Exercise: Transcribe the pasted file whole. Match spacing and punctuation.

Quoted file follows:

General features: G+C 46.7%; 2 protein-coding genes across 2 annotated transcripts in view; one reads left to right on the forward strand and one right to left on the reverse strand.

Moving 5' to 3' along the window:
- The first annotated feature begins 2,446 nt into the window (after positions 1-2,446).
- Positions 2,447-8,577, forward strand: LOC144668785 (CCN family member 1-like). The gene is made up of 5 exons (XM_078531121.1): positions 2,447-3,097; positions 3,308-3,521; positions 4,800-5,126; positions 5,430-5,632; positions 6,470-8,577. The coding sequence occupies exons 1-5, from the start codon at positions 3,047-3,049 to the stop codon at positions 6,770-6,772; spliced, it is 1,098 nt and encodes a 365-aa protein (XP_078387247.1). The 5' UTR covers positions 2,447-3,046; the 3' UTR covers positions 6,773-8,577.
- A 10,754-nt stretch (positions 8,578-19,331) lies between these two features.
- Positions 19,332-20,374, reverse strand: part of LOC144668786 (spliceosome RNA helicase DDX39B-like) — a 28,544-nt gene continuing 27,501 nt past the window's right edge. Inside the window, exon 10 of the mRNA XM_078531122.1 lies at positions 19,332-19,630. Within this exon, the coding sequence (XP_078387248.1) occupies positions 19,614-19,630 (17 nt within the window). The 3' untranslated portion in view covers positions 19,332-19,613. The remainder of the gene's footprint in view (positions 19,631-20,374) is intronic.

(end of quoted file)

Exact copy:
General features: G+C 46.7%; 2 protein-coding genes across 2 annotated transcripts in view; one reads left to right on the forward strand and one right to left on the reverse strand.

Moving 5' to 3' along the window:
- The first annotated feature begins 2,446 nt into the window (after positions 1-2,446).
- Positions 2,447-8,577, forward strand: LOC144668785 (CCN family member 1-like). The gene is made up of 5 exons (XM_078531121.1): positions 2,447-3,097; positions 3,308-3,521; positions 4,800-5,126; positions 5,430-5,632; positions 6,470-8,577. The coding sequence occupies exons 1-5, from the start codon at positions 3,047-3,049 to the stop codon at positions 6,770-6,772; spliced, it is 1,098 nt and encodes a 365-aa protein (XP_078387247.1). The 5' UTR covers positions 2,447-3,046; the 3' UTR covers positions 6,773-8,577.
- A 10,754-nt stretch (positions 8,578-19,331) lies between these two features.
- Positions 19,332-20,374, reverse strand: part of LOC144668786 (spliceosome RNA helicase DDX39B-like) — a 28,544-nt gene continuing 27,501 nt past the window's right edge. Inside the window, exon 10 of the mRNA XM_078531122.1 lies at positions 19,332-19,630. Within this exon, the coding sequence (XP_078387248.1) occupies positions 19,614-19,630 (17 nt within the window). The 3' untranslated portion in view covers positions 19,332-19,613. The remainder of the gene's footprint in view (positions 19,631-20,374) is intronic.